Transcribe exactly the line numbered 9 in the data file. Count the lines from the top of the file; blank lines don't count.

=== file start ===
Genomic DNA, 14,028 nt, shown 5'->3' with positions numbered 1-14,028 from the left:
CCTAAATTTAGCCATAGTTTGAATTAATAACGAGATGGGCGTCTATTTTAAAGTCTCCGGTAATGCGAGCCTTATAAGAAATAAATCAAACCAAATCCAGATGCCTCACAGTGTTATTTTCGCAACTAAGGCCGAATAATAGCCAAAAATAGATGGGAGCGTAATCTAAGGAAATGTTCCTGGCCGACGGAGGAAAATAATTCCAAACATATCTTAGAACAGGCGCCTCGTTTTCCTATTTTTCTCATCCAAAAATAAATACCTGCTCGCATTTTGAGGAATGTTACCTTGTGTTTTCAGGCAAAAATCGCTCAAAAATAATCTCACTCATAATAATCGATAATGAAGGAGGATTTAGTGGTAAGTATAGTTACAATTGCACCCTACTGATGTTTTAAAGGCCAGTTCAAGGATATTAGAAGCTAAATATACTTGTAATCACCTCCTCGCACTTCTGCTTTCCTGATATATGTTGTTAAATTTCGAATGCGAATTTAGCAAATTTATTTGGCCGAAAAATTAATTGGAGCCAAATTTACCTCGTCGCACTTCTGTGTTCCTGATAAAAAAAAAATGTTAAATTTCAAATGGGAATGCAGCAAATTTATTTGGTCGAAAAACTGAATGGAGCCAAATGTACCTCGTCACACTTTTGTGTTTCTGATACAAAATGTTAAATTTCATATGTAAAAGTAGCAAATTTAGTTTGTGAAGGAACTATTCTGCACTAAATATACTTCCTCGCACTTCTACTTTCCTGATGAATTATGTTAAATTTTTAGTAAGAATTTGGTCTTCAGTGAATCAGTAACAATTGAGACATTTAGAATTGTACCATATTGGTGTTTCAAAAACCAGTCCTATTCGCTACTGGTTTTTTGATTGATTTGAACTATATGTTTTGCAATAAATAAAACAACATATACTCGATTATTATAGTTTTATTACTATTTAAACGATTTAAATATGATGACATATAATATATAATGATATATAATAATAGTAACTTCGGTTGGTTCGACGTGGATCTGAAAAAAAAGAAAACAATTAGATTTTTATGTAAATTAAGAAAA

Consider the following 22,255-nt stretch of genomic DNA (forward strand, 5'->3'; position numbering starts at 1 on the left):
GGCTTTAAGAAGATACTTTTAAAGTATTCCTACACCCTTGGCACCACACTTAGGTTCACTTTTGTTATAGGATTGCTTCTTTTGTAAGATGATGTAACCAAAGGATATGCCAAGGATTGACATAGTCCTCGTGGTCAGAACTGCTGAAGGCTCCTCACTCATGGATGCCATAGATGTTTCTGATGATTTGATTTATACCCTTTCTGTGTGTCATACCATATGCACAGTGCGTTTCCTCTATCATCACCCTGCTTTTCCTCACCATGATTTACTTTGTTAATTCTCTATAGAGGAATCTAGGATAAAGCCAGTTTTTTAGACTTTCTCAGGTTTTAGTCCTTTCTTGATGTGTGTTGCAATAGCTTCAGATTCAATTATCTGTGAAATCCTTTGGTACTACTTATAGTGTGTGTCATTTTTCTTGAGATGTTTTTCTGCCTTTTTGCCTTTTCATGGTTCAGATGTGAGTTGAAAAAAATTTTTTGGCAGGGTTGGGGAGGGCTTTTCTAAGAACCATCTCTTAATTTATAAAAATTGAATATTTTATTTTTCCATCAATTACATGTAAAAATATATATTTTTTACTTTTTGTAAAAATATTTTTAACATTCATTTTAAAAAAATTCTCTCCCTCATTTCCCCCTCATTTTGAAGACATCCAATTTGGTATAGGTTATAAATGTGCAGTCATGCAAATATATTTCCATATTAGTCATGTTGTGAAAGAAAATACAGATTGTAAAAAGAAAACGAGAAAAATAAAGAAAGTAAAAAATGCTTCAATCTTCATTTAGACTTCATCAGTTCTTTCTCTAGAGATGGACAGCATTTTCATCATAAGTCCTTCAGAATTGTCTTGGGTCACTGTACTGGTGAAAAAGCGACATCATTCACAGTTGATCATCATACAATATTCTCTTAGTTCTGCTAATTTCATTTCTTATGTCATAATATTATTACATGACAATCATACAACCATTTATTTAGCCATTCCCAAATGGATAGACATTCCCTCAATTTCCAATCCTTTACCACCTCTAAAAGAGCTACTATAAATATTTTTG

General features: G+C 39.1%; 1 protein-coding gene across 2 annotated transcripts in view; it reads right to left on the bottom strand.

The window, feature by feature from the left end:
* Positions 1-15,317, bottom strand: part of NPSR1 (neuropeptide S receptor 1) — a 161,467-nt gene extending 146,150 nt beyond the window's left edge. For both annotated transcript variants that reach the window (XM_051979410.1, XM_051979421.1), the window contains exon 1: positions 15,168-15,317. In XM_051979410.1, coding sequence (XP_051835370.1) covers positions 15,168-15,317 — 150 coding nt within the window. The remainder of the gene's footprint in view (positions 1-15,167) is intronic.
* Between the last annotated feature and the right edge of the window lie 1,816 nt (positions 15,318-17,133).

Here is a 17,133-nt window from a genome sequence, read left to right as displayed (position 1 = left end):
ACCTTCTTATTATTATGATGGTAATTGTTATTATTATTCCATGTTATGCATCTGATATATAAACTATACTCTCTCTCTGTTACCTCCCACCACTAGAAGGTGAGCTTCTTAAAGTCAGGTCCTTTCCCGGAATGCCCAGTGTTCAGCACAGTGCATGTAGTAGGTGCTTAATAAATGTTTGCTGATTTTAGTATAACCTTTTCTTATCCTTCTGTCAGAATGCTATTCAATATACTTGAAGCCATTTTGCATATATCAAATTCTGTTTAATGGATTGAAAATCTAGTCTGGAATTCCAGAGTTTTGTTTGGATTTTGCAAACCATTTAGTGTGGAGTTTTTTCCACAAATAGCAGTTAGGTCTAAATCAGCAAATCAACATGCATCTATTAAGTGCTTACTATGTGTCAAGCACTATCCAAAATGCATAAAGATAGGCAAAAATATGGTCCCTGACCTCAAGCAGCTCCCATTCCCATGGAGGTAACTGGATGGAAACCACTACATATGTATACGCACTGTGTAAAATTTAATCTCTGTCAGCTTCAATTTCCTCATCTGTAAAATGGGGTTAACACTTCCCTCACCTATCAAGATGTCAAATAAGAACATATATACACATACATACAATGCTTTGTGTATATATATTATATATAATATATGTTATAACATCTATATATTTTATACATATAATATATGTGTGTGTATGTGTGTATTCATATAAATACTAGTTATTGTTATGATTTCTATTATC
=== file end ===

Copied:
Here is a 17,133-nt window from a genome sequence, read left to right as displayed (position 1 = left end):